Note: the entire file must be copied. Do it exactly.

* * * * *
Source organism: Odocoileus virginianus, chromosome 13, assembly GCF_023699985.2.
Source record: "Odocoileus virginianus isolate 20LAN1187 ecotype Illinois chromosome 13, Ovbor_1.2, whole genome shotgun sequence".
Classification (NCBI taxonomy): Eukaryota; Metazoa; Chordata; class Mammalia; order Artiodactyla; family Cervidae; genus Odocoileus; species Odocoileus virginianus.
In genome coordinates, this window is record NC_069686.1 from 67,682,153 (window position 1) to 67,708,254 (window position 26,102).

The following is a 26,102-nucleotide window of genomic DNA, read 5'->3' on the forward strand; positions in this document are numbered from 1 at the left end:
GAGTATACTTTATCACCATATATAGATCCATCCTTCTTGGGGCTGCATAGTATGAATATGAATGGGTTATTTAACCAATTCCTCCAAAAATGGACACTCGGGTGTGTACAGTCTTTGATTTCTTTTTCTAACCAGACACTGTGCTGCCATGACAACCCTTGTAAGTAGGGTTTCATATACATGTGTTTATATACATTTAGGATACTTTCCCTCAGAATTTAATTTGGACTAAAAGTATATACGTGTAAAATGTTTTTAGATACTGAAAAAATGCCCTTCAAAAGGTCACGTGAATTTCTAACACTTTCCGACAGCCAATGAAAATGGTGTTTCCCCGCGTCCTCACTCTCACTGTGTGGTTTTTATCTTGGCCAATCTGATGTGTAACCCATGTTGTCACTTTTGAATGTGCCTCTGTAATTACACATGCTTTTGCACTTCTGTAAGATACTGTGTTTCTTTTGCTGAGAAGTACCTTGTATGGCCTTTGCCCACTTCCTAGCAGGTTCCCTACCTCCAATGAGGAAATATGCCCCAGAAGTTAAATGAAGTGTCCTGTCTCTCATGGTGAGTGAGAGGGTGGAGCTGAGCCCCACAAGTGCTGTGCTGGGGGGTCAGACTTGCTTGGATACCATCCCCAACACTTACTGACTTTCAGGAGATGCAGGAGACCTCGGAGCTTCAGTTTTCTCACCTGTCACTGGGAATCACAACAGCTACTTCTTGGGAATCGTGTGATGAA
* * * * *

Source organism: Odocoileus virginianus, chromosome 13, assembly GCF_023699985.2.
Source record: "Odocoileus virginianus isolate 20LAN1187 ecotype Illinois chromosome 13, Ovbor_1.2, whole genome shotgun sequence".
Classification (NCBI taxonomy): Eukaryota; Metazoa; Chordata; class Mammalia; order Artiodactyla; family Cervidae; genus Odocoileus; species Odocoileus virginianus.
In genome coordinates, this window is record NC_069686.1 from 67,682,153 (window position 1) to 67,708,254 (window position 26,102).

The following is a 26,102-nucleotide window of genomic DNA, read 5'->3' on the forward strand; positions in this document are numbered from 1 at the left end:
GAGTATACTTTATCACCATATATAGATCCATCCTTCTTGGGGCTGCATAGTATGAATATGAATGGGTTATTTAACCAATTCCTCCAAAAATGGACACTCGGGTGTGTACAGTCTTTGATTTCTTTTTCTAACCAGACACTGTGCTGCCATGACAACCCTTGTAAGTAGGGTTTCATATACATGTGTTTATATACATTTAGGATACTTTCCCTCAGAATTTAATTTGGACTAAAAGTATATACGTGTAAAATGTTTTTAGATACTGAAAAAATGCCCTTCAAAAGGTCACGTGAATTTCTAACACTTTCCGACAGCCAATGAAAATGGTGTTTCCCCGCGTCCTCACTCTCACTGTGTGGTTTTTATCTTGGCCAATCTGATGTGTAACCCATGTTGTCACTTTTGAATGTGCCTCTGTAATTACACATGCTTTTGCACTTCTGTAAGATACTGTGTTTCTTTTGCTGAGAAGTACCTTGTATGGCCTTTGCCCACTTCCTAGCAGGTTCCCTACCTCCAATGAGGAAATATGCCCCAGAAGTTAAATGAAGTGTCCTGTCTCTCATGGTGAGTGAGAGGGTGGAGCTGAGCCCCACAAGTGCTGTGCTGGGGGGTCAGACTTGCTTGGATACCATCCCCAACACTTACTGACTTTCAGGAGATGCAGGAGACCTCGGAGCTTCAGTTTTCTCACCTGTCACTGGGAATCACAACAGCTACTTCTTGGGAATCGTGTGATGAA